Usually the parties will have agreed on a date for delivery
of the goods. This is known as a fixed delivery date and failure to deliver on
time will allow the other person to repudiate the contract and sue for damages.
Where there is no such fixed date the law implies into the contract that the delivery
will take place within a reasonable time.
Many businesses will include in their contracts a term that tis
known as a price variation clause. This is included to protect the parties from
uncontrollable variations. The price first agreed when the parties negotiated
may have changed due to unforeseen rises in perhaps inflation, fuel costs and
production costs. Understandably, a business will not want to lose out
financially and will cover such a rise with this term that allows them to
increase the contract price.
The payment for goods delivered by the seller is a very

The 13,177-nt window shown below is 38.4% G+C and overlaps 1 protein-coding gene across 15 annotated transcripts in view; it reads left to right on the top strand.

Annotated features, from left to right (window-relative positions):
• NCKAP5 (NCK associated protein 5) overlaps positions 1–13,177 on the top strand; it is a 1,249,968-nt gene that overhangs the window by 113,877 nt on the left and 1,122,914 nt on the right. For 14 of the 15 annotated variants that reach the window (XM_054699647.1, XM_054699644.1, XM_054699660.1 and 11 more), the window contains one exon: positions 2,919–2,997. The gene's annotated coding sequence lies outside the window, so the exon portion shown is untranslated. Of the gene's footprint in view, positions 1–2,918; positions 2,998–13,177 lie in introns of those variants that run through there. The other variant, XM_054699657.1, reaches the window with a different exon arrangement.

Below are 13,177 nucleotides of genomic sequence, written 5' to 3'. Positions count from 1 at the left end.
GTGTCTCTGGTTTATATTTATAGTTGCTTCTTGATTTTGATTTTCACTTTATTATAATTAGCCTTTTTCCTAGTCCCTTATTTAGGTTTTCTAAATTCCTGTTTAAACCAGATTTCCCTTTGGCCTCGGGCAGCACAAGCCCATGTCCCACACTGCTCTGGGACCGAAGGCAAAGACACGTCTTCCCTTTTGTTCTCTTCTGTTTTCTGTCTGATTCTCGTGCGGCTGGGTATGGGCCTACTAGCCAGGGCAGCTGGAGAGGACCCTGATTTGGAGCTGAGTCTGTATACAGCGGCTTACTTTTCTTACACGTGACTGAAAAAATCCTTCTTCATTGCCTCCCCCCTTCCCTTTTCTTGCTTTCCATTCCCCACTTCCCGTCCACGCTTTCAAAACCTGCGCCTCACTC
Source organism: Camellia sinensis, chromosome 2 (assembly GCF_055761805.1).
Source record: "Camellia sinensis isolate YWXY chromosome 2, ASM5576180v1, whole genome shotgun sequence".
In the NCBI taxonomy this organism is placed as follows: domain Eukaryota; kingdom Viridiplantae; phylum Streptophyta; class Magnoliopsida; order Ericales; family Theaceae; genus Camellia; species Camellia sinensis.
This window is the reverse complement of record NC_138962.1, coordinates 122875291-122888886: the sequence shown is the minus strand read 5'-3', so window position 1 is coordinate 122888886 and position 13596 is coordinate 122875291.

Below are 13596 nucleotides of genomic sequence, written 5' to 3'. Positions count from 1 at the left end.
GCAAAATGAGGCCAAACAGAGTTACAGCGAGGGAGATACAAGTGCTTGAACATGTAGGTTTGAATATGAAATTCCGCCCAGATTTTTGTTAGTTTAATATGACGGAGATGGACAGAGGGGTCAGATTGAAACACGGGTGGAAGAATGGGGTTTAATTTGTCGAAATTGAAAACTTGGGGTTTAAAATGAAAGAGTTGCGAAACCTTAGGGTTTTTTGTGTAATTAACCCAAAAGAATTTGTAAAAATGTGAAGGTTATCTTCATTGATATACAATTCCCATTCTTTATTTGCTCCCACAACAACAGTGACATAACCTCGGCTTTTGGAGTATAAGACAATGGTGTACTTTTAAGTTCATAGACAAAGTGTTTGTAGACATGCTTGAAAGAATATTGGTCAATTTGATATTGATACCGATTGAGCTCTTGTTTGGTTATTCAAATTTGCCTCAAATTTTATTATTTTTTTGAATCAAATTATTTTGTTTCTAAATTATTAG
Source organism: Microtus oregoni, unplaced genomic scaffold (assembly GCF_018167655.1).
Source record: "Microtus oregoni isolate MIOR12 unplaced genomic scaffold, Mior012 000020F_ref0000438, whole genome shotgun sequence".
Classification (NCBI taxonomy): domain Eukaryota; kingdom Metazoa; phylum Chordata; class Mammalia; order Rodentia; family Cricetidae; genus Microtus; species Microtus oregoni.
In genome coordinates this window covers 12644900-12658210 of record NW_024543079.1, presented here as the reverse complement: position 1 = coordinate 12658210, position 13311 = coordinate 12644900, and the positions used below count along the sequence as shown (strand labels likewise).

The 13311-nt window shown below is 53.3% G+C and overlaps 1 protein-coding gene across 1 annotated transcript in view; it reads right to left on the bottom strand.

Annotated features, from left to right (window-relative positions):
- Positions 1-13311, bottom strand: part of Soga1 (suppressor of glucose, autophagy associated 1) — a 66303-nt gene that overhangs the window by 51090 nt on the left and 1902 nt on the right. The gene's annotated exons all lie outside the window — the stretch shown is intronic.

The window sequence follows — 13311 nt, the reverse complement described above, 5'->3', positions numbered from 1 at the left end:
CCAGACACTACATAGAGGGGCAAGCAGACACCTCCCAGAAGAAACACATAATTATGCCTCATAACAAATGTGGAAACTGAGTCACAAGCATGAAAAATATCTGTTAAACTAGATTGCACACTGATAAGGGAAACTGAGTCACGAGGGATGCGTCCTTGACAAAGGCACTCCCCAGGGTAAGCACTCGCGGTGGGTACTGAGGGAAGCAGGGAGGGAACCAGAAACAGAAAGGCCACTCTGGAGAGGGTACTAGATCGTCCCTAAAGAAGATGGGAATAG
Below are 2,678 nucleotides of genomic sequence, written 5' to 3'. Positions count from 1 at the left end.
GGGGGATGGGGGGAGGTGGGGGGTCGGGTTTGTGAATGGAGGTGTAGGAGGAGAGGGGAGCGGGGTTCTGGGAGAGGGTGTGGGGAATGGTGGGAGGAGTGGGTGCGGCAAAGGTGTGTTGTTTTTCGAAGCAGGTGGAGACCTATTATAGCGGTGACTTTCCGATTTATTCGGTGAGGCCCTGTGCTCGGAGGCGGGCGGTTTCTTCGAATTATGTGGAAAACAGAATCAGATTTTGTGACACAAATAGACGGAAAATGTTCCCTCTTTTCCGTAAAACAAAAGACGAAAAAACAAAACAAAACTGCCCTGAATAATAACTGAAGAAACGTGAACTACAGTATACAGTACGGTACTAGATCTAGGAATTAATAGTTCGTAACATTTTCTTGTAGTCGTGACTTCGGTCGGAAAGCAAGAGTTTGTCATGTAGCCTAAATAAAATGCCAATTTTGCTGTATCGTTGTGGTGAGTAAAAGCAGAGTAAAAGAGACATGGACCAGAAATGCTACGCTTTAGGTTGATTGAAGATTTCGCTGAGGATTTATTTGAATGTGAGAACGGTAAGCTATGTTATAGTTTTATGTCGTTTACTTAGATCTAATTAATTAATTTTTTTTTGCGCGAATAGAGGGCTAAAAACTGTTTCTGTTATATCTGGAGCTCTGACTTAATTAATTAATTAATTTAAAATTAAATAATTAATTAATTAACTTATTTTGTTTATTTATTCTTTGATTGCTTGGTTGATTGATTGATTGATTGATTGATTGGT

important part of the contract. The payment terms will normally be agreed
between the parties when the contract is negotiated. It will be usual to expect
payment on delivery, payment by instalments or payment by any method agreed by
Quality and quantity of goods delivered
When the goods are delivered it is expected that what was
agreed to be delivered will in fact be delivered. The goods will be expected to
match in terms of quality and quantity.
In terms of quality, the law implies into contracts that the
goods delivered are fit for the purpose that they were intended, that they should
be free from minor defects in terms of finish and appearance and that they
should be and lasting. The buyer will have time to examine the goods upon delivery
before deciding to accept them or reject them if they fail to meet the required